Need help identifying Art Deco Jewelry? You have arrived at the right web site!
The Art deco era was so all-pervading it is was called the Art Deco Movement and touched on all the applied arts. Architecture, furniture, ceramic, glass, book design and even industrial design were all influenced by Art deco design.
One important clue when identifying Art deco style in the History of Jewelry, is this little Natural Pearl: genuine Art deco jewelry might appear that it has been machine-made even though it hasn't been.
Art deco jewelry in the main, was crafted in the first quarter of the 20th century by outstanding jewelry designers of the time, mainly
French Jewelry designers such as Sandoz, Templer, Georges Fouquet and Brandt.
Art deco style emphasized abstraction and linear geometric patterns.
The most popular colors were: black (onyx), red (coral), blue (sapphire), green (emerald), and white (diamond).
When identifying Art deco jewelry, often Art deco diamond rings will be set with with a large central cabochon stone often surrounded by small brilliants or by the recently introduced rectangular baguette diamonds.
Being aware of certain diamonds cuts will provide quintessential clues in the identification of art deco diamond jewelry.
You can also test diamonds successfully at home with state of the art diamond testers that are now available on-line.
All jewelry experts use some kind of [jewelry identification tools].
[Old diamond cuts] such as the baguette and emerald-cuts, which had been developed in the nineteenth century, where very popular in the 1920s. This was because they married together the geometrical lines of Art deco jewelry designs.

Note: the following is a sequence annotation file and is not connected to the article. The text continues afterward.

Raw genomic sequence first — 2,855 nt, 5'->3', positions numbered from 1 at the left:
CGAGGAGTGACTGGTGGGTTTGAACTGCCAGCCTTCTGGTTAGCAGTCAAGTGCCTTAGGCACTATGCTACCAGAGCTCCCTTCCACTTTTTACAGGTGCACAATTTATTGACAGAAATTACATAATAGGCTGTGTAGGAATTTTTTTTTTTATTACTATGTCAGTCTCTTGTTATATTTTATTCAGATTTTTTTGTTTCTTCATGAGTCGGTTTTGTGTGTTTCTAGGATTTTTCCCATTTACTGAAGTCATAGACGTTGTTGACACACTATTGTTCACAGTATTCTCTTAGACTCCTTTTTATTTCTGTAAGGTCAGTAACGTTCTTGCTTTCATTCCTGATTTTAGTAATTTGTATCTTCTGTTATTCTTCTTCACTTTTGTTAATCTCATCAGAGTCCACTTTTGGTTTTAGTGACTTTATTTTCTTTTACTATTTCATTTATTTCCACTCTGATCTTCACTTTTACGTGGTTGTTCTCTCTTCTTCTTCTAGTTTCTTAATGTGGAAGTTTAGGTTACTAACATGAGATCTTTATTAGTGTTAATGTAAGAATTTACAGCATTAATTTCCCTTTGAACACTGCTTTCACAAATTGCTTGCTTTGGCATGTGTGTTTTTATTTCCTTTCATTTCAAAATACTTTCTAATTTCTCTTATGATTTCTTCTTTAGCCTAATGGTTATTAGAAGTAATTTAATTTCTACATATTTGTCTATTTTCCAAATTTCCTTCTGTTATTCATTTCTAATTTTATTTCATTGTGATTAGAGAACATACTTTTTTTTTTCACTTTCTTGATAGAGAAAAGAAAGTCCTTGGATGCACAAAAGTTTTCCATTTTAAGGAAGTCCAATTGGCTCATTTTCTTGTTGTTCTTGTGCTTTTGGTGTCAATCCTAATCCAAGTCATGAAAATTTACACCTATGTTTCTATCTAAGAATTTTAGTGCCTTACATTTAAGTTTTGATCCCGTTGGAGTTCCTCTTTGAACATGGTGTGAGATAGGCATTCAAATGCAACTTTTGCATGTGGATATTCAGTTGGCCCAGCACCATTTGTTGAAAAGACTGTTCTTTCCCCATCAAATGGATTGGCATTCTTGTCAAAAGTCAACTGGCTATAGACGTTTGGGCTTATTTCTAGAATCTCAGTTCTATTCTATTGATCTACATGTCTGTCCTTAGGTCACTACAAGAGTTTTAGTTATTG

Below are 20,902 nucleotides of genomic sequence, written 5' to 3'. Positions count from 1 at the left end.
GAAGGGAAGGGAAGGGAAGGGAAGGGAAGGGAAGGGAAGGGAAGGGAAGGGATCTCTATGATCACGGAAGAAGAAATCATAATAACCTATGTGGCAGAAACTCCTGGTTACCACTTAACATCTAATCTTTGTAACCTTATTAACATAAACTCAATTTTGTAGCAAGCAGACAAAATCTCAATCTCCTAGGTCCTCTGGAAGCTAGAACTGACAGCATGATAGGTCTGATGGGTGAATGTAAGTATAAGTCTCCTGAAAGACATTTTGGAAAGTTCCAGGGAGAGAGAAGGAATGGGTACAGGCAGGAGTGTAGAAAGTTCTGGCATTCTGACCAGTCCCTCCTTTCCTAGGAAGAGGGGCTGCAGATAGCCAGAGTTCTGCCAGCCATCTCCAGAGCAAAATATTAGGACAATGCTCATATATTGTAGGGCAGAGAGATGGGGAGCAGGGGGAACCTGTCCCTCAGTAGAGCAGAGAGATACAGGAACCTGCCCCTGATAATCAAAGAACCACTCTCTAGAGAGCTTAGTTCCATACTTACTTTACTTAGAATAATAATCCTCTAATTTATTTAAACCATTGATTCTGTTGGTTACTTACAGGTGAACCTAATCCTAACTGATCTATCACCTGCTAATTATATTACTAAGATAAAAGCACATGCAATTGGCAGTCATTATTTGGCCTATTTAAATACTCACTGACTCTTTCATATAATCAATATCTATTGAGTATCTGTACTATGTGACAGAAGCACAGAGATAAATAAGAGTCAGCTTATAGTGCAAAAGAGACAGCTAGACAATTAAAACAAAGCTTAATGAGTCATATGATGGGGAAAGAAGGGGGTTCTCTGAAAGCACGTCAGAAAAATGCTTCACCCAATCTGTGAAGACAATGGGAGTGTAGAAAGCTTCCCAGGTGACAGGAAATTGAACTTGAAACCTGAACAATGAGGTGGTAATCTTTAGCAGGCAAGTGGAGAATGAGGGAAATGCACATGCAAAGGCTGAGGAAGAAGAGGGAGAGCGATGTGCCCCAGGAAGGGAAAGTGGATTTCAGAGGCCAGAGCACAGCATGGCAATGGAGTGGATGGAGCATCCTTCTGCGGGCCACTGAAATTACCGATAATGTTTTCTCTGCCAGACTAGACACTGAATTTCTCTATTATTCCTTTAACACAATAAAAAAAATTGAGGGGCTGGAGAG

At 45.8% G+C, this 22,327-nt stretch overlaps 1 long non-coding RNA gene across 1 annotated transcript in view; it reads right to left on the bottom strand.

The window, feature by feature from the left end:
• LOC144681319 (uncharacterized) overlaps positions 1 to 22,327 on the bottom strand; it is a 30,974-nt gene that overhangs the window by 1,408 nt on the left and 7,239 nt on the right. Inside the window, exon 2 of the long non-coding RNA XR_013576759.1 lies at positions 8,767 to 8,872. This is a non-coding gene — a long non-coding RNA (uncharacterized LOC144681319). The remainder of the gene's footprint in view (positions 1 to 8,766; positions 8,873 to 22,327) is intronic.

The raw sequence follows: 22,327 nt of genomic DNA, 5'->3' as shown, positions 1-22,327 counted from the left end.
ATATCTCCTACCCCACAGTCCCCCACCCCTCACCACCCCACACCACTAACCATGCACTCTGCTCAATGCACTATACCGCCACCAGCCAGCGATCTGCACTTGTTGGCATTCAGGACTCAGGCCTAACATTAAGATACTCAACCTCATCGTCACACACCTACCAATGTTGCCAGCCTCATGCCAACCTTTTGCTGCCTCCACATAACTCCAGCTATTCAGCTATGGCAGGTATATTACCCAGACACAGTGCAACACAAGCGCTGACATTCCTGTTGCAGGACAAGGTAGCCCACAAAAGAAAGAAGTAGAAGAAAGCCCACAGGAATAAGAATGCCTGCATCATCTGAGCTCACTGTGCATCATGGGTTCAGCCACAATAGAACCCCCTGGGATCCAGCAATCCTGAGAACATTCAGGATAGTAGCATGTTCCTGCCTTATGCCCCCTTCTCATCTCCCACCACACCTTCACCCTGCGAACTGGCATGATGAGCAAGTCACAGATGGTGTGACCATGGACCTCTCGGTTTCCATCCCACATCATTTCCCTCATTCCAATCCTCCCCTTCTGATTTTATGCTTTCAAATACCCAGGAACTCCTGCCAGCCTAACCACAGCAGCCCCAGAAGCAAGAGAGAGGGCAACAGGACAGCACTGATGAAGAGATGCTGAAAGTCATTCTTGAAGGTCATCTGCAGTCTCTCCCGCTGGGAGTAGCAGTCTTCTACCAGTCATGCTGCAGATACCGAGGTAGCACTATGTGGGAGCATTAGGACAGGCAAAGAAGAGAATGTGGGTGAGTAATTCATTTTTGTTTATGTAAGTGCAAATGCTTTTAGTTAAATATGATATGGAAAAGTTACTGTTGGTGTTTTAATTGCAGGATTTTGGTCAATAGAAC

Art deco Jewelry forms included lavallieres. Undervalued for years and characteristic of the art deco period, the lavalliere is a pendant with two clusters hanging from chains of different lengths. It was very popular in the art deco of the 1920s.
Deco Jewelry of all forms experimented with as many materials as possible.
Think of the Art deco period as one big experiment with all materials and design motifs. Art deco jewelry, at the time was seriously trendy jewelry and is worn by fashion conscious woman still today.
Silver and platinum were preferred to gold, and blacks were supplied by jet, lacquer or enamel.
Take extra special care when buying and identifying Art deco jewelry on-line because without close examination there's not much way of knowing which is cheap or expensive.
Deco Jewelry is may be confused with Costume Jewelry. Find Tips on Identifying Costume Jewelry Here.
Materials used in art deco of the 1920's used contrasting colors together and unusual gemstone such as jade, coral, turquoise and lapis lazuli.
When identifying Art deco jewelry, have in mind that, Platinum was chosen for wedding rings.
Some of the finest pieces of art deco jewelry of the 1920s was made by Cartier, who combined superb stones with excellent design and stringent quality control.
Irregular polished emerald beads were strung as necklaces often with a large pendant of carved emerald or rock crystal framed with diamonds. Emeralds, sapphires and rubies were carved into leaves and flowers and assembled as brooches or inspired by the Indian 'tree of life', densely packed along a diamond branch to make a bracelet or Art deco diamond necklace.
Don't be surprised to see chinese motifs when identifying antique jewelry. During the Art deco era of the mid 1920s, jewelers began to use Chinese motifs.
Here original jade carvings were often incorporated with delicate borders of diamonds and geometric bands of black onyx.
In contrast, to these Art deco examples, bangles particularly of ivory and glazed wood imitated African jewelry.
When it comes to Amercian Art deco style jewelry, it was France who influenced American deco jewelry, though firms such as Tiffany, Udall and Ballou, Spaulding-Gorham and Peacock produced jewelry of a distinct American kind.
Equipped with the information here at Antique Jewelry Investor, specifically about identfying Art deco jewelry, you will be in a better position to acquire investment worthy genuine Art Deco jewels to either add too, or to commence your very own antique jewelry collection.
Return to the top of Identifying Art Deco Jewelry
Return to Art Deco Jewelry.
Return to Antique Jewelry Investor Home Page